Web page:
Sticking a Fusion would have been the right step up.
I was buying the previous ones as a default choice for anything from lab machine, through devel machine, house server and even small desktop.
The 1.3 (earliest) to 2.2 (latest) dual core low power Athlons provided more than enough power while running totally fanless (It was operating at 800 when idle not all the time - article is wrong on that). Decent onboard storage controller and disk cage, decent onboard networking, enough space for 2 more PCI network cards or PCI network and a low power video. The only let-down of the old model was the rather ancient video. A basic E450 or similar low power Fusion part would have solved that. A via Nano 64 bit model would have been interesting too. While its performance leaves a lot to be desired, it still kills everyone else on encryption - line rate crypto for all data on the machine. Rather useful feature for a server you can drop in a bag and walk out with. There would have been a niche for that too (nicely matching current HP thin client lineup which is Nano based).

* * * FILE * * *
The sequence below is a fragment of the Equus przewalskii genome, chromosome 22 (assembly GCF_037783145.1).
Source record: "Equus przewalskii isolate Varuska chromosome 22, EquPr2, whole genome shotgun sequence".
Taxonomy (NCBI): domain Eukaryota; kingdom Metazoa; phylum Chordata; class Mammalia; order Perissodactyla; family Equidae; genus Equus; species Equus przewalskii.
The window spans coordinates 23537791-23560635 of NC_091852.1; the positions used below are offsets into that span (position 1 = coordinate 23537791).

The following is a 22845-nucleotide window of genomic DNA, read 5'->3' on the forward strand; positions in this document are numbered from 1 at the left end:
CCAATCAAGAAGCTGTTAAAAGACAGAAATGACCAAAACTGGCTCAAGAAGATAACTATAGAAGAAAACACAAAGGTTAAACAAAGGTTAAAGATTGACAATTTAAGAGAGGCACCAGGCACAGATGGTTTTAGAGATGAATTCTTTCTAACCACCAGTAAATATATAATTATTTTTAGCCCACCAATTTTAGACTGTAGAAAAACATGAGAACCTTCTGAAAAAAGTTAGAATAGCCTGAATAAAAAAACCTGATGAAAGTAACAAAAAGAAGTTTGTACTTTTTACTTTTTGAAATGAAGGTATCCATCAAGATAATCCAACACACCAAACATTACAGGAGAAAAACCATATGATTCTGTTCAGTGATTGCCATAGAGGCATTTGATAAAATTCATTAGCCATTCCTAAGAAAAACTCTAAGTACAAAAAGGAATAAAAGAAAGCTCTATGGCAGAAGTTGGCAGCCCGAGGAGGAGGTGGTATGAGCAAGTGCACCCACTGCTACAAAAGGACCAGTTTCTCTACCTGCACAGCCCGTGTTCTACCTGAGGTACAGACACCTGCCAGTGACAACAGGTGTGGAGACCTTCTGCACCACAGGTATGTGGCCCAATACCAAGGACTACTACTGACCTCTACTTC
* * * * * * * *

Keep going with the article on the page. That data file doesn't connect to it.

Moving to a Celeron and corresponding Intel onboard chippery is a total step down compared to the older design on all counts. The video which was a major let down got worse (do we like it or not but the crowd likely to use a microserver is also likely to use a GUI). The performance in 64 bit mode too. Running it with inline crypto for the filesystems on a celery ? You gotta be kidding.
It is not a proper upgrade - it is a pretty badly executed downgrade with marketing fluff on it.